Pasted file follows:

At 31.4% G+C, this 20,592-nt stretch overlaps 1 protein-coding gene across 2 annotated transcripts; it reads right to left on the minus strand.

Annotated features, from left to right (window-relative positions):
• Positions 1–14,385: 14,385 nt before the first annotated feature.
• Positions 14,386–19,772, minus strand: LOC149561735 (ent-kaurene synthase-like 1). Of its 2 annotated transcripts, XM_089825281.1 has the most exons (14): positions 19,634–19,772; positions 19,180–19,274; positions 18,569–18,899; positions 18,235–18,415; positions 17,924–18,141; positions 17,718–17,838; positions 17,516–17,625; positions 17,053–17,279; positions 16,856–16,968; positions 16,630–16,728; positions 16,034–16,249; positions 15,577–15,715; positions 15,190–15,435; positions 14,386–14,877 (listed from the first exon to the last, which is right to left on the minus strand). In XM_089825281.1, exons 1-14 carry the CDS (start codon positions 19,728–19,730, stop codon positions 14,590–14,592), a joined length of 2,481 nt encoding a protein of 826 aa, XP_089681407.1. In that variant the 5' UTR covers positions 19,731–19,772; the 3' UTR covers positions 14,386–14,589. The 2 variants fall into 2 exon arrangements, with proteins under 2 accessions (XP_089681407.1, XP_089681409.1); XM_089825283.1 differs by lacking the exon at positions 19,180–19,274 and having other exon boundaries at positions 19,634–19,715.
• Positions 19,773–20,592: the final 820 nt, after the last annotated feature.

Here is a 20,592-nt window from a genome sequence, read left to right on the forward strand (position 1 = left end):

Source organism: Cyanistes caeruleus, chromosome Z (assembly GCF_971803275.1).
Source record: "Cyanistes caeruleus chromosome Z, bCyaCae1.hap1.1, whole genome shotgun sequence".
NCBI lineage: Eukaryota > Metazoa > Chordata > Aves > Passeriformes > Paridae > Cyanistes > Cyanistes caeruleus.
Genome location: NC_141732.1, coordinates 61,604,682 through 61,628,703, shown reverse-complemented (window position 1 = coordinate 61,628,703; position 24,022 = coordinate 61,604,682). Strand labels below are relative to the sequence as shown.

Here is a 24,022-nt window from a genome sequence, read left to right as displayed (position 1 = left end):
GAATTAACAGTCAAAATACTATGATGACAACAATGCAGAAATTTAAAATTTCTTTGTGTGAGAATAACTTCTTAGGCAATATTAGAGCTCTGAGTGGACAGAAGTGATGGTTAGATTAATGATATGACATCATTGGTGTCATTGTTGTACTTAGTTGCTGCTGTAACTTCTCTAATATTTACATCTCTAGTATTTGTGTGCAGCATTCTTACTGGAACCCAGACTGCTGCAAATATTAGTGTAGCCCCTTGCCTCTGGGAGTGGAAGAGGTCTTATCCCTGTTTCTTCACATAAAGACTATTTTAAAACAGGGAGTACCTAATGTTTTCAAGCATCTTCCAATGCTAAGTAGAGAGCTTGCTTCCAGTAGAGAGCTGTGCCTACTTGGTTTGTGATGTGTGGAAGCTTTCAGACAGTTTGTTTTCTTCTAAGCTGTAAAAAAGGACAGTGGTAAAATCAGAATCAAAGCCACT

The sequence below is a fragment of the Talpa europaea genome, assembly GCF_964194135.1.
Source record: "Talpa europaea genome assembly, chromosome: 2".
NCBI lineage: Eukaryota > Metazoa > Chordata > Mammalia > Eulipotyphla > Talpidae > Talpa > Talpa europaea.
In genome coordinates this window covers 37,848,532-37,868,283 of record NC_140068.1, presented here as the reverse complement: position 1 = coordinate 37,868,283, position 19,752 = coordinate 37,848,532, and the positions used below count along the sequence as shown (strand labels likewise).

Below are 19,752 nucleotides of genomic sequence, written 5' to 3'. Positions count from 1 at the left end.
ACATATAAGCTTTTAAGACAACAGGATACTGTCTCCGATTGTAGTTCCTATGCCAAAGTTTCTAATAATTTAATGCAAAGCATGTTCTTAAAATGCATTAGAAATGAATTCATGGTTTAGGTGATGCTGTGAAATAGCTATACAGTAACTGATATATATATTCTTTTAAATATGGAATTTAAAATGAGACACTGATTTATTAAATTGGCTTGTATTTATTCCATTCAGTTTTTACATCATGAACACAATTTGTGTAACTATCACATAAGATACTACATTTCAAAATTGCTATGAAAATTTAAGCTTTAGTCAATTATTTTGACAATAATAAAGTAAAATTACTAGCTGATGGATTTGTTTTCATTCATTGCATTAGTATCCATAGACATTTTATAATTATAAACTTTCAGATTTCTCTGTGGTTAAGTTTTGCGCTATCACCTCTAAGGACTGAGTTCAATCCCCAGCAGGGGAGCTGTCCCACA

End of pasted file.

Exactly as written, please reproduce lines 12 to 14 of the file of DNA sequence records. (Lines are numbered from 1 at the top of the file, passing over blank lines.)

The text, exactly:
GAATTAACAGTCAAAATACTATGATGACAACAATGCAGAAATTTAAAATTTCTTTGTGTGAGAATAACTTCTTAGGCAATATTAGAGCTCTGAGTGGACAGAAGTGATGGTTAGATTAATGATATGACATCATTGGTGTCATTGTTGTACTTAGTTGCTGCTGTAACTTCTCTAATATTTACATCTCTAGTATTTGTGTGCAGCATTCTTACTGGAACCCAGACTGCTGCAAATATTAGTGTAGCCCCTTGCCTCTGGGAGTGGAAGAGGTCTTATCCCTGTTTCTTCACATAAAGACTATTTTAAAACAGGGAGTACCTAATGTTTTCAAGCATCTTCCAATGCTAAGTAGAGAGCTTGCTTCCAGTAGAGAGCTGTGCCTACTTGGTTTGTGATGTGTGGAAGCTTTCAGACAGTTTGTTTTCTTCTAAGCTGTAAAAAAGGACAGTGGTAAAATCAGAATCAAAGCCACT

The sequence below is a fragment of the Talpa europaea genome, assembly GCF_964194135.1.
Source record: "Talpa europaea genome assembly, chromosome: 2".